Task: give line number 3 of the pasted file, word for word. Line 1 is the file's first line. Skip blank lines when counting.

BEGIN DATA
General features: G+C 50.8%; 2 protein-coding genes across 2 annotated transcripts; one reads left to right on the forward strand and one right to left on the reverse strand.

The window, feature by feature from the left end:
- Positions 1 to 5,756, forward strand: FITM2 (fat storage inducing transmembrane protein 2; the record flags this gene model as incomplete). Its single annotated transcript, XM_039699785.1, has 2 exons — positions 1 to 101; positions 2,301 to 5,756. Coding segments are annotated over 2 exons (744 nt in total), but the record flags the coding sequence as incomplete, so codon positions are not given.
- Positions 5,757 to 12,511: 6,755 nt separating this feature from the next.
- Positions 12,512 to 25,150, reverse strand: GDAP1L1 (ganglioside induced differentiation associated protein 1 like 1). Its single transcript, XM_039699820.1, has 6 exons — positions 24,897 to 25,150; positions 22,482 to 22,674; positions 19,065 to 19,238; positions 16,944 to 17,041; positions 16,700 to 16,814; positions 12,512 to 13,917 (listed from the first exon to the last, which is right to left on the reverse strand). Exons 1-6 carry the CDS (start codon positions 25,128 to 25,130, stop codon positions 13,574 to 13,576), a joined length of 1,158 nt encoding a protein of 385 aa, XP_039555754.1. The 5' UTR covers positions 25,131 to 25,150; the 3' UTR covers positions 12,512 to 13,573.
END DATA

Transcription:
- Positions 1 to 5,756, forward strand: FITM2 (fat storage inducing transmembrane protein 2; the record flags this gene model as incomplete). Its single annotated transcript, XM_039699785.1, has 2 exons — positions 1 to 101; positions 2,301 to 5,756. Coding segments are annotated over 2 exons (744 nt in total), but the record flags the coding sequence as incomplete, so codon positions are not given.